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|Figure 2: Section reveals a highly cellular lesion with pleomorphic spindle cells arranged in intersecting fascicles and storiform pattern at places, with extensive areas of necrosis. The tumor and splenic stromal interface is also seen, (H&E stain, 200×)|
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|Figure 3: Section reveals pleomorphic spindle cells arranged in storiform pattern along with tumor giant cells and histiocyte like cells and frequent mitoses (inset), (H&E stain, 400×)|
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|Figure 4: Tumor cells showing immunoreactivity for vimentin [200×] and CD 68 [400×] IHC|
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| > Discussion|| |
MFH is the most common soft tissue sarcoma in the elderly individuals and men are more often affected than women. This malignant tumor mainly occurs in the lower and upper extremities, followed by the trunk and retroperitoneum in decreasing order of frequency. It is a frequently occurring soft tissue tumor with aggressive biological behavior. Primary MFH of the spleen is especially rare. , In fact, we were only able to find twelve cases of splenic MFH in the English-medical literature. Our patient is the youngest reported case so far making our report exceedingly rare. The incidence of splenic MFH in all primary spleen neoplasms is difficult to evaluate because the cases are distinctly rare. According to the cases reported, splenic MFH mainly occurs in the individuals aged from 40 to 60 years old, and there seems to be a slight male predominance. There is no typical clinical symptom, but abdominal pain, splenomegaly, weight loss and fever were the prominent features in about 70% of the patients. Ultrasonography (USG) and computed tomography (CT) are the two most valuable imaging techniques. However, neither USG nor CT is specific for MFH. There are no suggestive imaging patterns that can be used for the diagnosis prior to surgery. These tumor cells consist of histiocyte-like and fibroblast-like cells with multinucleated giant cells. , There are positive stainings for lysozyme, vimentin, CD68, and alfa-1 antitrypsin. ,,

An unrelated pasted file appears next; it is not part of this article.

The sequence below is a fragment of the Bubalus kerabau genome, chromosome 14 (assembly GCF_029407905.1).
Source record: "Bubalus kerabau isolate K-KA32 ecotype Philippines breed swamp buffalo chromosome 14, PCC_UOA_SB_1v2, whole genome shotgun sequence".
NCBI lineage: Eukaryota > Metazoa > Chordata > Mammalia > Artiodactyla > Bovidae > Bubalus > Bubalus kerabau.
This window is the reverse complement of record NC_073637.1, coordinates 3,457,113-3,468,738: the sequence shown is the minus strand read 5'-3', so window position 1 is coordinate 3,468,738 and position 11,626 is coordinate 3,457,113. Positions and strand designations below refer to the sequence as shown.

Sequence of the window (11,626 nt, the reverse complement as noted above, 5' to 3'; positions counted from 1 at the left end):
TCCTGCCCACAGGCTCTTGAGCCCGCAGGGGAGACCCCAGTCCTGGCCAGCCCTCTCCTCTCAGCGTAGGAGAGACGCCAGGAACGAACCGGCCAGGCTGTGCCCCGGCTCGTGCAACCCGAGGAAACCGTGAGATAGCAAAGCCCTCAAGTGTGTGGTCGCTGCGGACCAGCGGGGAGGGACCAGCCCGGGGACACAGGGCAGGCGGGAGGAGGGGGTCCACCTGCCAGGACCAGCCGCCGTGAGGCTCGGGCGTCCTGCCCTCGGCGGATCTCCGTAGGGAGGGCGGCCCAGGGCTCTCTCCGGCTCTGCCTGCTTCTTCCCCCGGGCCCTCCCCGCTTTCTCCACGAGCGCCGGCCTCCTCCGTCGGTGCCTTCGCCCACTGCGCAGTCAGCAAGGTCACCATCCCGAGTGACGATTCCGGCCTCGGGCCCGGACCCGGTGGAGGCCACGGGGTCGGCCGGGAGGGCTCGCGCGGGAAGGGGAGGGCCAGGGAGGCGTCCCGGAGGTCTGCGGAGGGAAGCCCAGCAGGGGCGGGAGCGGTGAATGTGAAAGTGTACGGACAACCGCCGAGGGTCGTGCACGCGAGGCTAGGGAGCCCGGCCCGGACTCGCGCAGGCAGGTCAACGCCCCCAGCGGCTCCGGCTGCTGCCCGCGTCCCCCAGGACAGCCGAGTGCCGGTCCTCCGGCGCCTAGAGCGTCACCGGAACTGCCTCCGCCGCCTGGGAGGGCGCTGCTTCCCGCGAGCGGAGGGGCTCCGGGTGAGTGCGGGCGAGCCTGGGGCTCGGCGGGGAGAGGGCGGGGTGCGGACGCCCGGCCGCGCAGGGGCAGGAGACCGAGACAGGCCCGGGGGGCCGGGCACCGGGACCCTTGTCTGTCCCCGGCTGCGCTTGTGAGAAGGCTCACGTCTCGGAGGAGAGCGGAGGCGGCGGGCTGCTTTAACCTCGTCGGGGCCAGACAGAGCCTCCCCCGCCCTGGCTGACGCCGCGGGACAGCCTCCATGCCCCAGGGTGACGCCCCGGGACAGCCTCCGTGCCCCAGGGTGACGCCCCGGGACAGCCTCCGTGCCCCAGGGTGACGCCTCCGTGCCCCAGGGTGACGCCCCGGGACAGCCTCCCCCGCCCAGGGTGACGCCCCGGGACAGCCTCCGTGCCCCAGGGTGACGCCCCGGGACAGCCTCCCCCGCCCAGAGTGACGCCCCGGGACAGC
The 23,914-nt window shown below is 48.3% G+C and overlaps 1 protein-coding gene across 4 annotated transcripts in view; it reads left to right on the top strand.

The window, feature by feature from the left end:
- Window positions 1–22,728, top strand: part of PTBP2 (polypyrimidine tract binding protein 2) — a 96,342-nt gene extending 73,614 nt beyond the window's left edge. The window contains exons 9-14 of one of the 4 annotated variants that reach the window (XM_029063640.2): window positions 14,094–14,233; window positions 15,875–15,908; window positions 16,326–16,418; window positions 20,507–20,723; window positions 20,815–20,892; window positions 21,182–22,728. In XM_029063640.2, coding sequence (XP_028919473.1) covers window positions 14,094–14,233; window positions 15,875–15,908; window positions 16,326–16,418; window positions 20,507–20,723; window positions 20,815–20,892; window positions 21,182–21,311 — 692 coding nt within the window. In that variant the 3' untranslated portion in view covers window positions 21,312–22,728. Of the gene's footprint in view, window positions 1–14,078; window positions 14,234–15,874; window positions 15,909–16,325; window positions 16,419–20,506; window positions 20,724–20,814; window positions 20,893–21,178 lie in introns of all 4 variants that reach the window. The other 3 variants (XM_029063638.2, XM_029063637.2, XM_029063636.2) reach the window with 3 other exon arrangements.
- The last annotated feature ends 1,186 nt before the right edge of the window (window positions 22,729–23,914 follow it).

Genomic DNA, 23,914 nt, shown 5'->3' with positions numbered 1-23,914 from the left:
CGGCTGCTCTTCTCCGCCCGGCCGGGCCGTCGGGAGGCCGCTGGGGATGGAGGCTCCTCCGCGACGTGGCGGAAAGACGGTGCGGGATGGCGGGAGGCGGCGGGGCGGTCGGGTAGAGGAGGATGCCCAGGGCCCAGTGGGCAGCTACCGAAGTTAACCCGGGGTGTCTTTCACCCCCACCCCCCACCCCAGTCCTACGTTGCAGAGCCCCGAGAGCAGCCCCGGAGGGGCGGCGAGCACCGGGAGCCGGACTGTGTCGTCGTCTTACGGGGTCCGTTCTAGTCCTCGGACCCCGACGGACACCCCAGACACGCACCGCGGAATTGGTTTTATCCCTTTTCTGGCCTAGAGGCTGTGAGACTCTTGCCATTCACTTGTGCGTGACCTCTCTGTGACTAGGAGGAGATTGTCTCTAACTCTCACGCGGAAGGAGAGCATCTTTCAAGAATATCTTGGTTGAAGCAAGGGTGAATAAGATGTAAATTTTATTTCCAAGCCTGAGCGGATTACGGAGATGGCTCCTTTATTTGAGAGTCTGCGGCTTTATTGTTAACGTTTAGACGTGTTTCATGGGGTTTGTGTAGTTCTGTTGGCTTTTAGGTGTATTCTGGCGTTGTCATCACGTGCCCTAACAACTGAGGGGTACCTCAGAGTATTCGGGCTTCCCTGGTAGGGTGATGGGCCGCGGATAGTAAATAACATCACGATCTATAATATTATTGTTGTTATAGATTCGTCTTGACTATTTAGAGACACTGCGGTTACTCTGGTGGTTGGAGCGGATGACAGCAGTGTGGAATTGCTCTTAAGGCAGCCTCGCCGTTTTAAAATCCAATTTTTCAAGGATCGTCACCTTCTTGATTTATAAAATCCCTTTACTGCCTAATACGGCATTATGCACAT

MFH has been categorized into five types, based on the histopathologic subtype, including storiform-pleomorphic, myxoid, inflammatory, giant cell and angiomatoid variants. However, only the subtypes of storiform, pleomorphic and inflammatory variants have been reported in the MFH of the spleen in the previously reported literature. Multinucleated giant cells, foam cells and inflammatory cells are also usually observed. The accurate diagnosis of MFH depends on an accurate differential diagnosis from other sarcomas, observing karyomorphism and differential figures, and immunohistological staining. ,,
In our case, we could not get a definite preoperative diagnosis of the splenic tumor according to the physical examination and CT. The final diagnosis was confirmed by the results of the histopathology and immunohistochemistry. However, Katsuura et al,  have reported a case of MFH spleen diagnosed on contrast enhanced USG and which was further reported as inflammatory variant of MFH on histopathology.
Splenectomy is the treatment of choice, and the role of radiotherapy and chemotherapy as adjuvant therapeutic modality is not yet clear in retroperitoneal and visceral sarcomas.
| > Conclusion|| |
Primary sarcomas of the spleen are exceedingly rare with only ninety reported cases. MFH presenting as a splenic mass is even rarer with only twelve reported cases. It is an aggressive tumor with high potential to metastasize. The clinical symptoms of primary splenic MFH are usually nonspecific, such as abdominal pain, fever, weight loss, and splenomegaly are prominent features. Splenectomy including laparoscopic splenectomy with histological negative margins is the treatment of choice. The diagnosis is mainly confirmed by the histopathologist whereby immunohistochemistry and radiology aids to the diagnosis. Chemotherapy and radiotherapy are other therapeutic modalities for patients with metastasis, but the therapeutic effect is poor. The clinical behavior of splenic MFH needs to be studied in a larger number of patients with a longer follow-up.
| > References|| |
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[Figure 1], [Figure 2], [Figure 3], [Figure 4]